Commentary & Opinion
Mon April 21, 2014
Karen Magee: Let’s Hit The Re-set Button
A brief introduction is in order.
My name is Karen Magee. I’m an elementary school teacher from Harrison, and mom to three great kids — the youngest in high school. My grandmother, Helen, was a member of the International Ladies Garment Workers … and she always told me that a woman’s place is in her union. Earlier this month, when I became the first woman elected president of New York State United Teachers, I knew that she would be proud.
It’s a profound honor and responsibility to be NYSUT president, especially now. This is a tough time for teachers. And, it’s just as tough a time for parents and students. Our children’s joy in learning is being crowded out by test prep and test anxiety. Tax caps and layoffs are crippling our schools and public colleges are on a starvation diet. The same testing insanity that has polluted our schools is now spreading to higher education, where the next generation of teachers is being forced to take a bait-and-switch test they haven’t had time to prepare for in order to enter our profession.
And then, to add insult to anxiety … the caring professionals who do the work — teachers, yes, but also teaching assistants, guidance counselors, professors, school nurses, bus drivers … and I’ve only named a few… all of us are hammered on a daily basis by politicians more interested in scoring points than in cherishing children.
This has got to stop.
Here is my guiding principle: When teachers and parents stand up together on behalf of our kids, we will be the collective voice that can’t be ignored.
No more punishing parents who refuse state tests by forcing their kids to sit and stare. No more teacher bashing from the bully pulpit. No more alarmist rhetoric about failing schools. The truth is that New York’s public schools are strong and healthy, and where schools ARE struggling, it’s because children live in poverty. That’s something we can’t test our way out of. But you know what? We can teach our way out of it. We can teach our students out of poverty … and for that to happen, kids in poor areas should have the same advantages as kids in wealthy areas. All children deserve computers, Advanced Placement teachers, books, counselors, decent class sizes, music and art teachers, extra help, language teachers and more. We know what our children need.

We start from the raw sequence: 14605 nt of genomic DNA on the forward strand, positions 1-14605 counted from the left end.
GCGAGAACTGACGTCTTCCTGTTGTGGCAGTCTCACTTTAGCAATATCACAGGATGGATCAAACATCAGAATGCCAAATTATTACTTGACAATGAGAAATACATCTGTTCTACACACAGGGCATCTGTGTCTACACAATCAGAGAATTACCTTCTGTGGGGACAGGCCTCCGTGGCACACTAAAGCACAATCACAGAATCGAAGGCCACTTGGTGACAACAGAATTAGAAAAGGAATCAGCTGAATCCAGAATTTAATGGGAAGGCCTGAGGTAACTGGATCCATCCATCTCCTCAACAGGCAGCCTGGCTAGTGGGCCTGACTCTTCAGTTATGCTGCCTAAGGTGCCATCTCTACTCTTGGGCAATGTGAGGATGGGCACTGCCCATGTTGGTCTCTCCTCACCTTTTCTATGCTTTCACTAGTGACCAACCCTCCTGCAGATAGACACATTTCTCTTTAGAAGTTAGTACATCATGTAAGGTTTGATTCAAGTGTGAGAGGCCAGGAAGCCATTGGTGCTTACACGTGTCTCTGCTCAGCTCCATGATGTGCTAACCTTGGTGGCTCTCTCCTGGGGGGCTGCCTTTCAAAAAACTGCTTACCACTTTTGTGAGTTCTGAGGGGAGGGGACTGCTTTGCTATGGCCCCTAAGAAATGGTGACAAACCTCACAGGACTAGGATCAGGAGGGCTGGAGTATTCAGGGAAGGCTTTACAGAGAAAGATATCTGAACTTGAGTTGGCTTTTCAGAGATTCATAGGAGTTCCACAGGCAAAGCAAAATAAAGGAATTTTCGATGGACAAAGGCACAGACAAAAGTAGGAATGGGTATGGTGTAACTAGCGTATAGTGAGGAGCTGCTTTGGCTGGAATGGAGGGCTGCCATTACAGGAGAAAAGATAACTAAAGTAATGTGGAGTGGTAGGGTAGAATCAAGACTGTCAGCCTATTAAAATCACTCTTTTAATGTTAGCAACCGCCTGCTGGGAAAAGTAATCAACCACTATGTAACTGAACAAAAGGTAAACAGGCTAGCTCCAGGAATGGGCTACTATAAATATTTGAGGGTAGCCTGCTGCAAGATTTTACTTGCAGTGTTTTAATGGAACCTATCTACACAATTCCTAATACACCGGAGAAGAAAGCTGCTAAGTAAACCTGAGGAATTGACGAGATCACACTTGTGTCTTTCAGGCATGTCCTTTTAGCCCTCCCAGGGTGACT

I’m encouraged by signs of recent progress. The State increased funding to public schools and that’s a welcome step forward. Albany is finally starting to respond to our concerns about testing. They’ve banned standardized tests for our youngest kids. Now our students can’t be denied promotion or graduation because of these bungled state tests. But the job’s only half done. If it’s wrong to use these state tests to penalize students — and it is wrong — how is it possibly fair to use them to penalize teachers?
Teachers welcome evaluations. That’s not the point. Every parent deserves to know their child’s teacher is effective and every student deserves a great teacher. Fair evaluations help all teachers improve. But right now New York’s teacher evaluation system is broken. That hurts teachers, no question. And it hurts students and parents, too.
I talked earlier about what our children need. If you ask me about teachers, what I would say is this: Teachers need and deserve the same things our students do -- An end to testing insanity. The resources to succeed. And, above all, respect.
You can’t put students first if you put teachers last.
Let’s hit the re-set button.
Karen Magee is president of the 600,000-member New York State United Teachers.
The views expressed by commentators are solely those of the authors. They do not necessarily reflect the views of this station or its management.
New York News
New York News
New York News